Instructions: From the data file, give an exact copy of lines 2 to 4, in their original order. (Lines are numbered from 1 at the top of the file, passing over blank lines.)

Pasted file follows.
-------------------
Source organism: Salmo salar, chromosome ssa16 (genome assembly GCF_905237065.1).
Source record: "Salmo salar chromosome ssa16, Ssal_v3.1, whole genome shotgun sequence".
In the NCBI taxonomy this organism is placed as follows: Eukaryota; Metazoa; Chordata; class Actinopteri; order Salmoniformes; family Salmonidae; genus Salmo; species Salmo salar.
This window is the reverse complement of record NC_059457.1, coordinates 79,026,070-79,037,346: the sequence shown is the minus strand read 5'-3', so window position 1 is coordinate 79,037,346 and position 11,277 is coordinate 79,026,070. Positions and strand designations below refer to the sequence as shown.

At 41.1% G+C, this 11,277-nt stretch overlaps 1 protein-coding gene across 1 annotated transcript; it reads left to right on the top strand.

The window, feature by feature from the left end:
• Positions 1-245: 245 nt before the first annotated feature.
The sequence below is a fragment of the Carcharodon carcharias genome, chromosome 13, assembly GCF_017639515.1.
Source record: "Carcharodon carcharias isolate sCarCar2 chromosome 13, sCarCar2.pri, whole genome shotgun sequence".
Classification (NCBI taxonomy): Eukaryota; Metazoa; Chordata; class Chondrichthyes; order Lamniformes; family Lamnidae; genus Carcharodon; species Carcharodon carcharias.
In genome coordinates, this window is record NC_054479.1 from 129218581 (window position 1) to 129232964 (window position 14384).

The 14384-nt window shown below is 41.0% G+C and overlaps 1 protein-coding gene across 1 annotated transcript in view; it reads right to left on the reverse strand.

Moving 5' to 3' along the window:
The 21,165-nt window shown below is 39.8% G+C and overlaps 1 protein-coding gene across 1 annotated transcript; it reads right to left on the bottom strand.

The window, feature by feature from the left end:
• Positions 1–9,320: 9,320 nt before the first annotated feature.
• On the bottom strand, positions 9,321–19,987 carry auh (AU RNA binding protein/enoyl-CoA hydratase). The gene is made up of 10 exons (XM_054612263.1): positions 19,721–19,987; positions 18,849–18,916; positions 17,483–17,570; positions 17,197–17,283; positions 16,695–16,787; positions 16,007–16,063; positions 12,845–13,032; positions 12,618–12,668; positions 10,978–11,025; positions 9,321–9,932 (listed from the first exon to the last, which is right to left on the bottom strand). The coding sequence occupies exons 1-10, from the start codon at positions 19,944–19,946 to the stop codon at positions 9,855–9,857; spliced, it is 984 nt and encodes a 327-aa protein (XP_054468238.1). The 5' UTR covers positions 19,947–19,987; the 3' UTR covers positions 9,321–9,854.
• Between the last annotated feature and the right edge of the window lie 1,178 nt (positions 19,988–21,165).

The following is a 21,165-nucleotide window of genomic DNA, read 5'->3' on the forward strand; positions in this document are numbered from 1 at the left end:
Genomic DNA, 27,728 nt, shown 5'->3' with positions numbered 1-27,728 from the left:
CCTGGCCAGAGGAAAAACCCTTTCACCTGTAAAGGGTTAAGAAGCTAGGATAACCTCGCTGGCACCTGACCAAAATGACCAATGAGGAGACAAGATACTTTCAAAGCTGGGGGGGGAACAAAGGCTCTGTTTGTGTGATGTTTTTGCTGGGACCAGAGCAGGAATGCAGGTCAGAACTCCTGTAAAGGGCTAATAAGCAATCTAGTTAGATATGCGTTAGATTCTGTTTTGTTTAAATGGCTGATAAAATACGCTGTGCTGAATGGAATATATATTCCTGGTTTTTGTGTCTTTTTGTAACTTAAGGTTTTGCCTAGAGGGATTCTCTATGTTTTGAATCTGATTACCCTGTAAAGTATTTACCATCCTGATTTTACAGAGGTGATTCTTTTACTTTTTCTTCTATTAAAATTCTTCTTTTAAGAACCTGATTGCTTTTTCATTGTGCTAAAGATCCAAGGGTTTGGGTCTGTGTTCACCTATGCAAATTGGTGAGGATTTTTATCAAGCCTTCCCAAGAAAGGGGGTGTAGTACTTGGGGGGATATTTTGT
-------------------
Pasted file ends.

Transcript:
Source record: "Salmo salar chromosome ssa16, Ssal_v3.1, whole genome shotgun sequence".
In the NCBI taxonomy this organism is placed as follows: Eukaryota; Metazoa; Chordata; class Actinopteri; order Salmoniformes; family Salmonidae; genus Salmo; species Salmo salar.
This window is the reverse complement of record NC_059457.1, coordinates 79,026,070-79,037,346: the sequence shown is the minus strand read 5'-3', so window position 1 is coordinate 79,037,346 and position 11,277 is coordinate 79,026,070. Positions and strand designations below refer to the sequence as shown.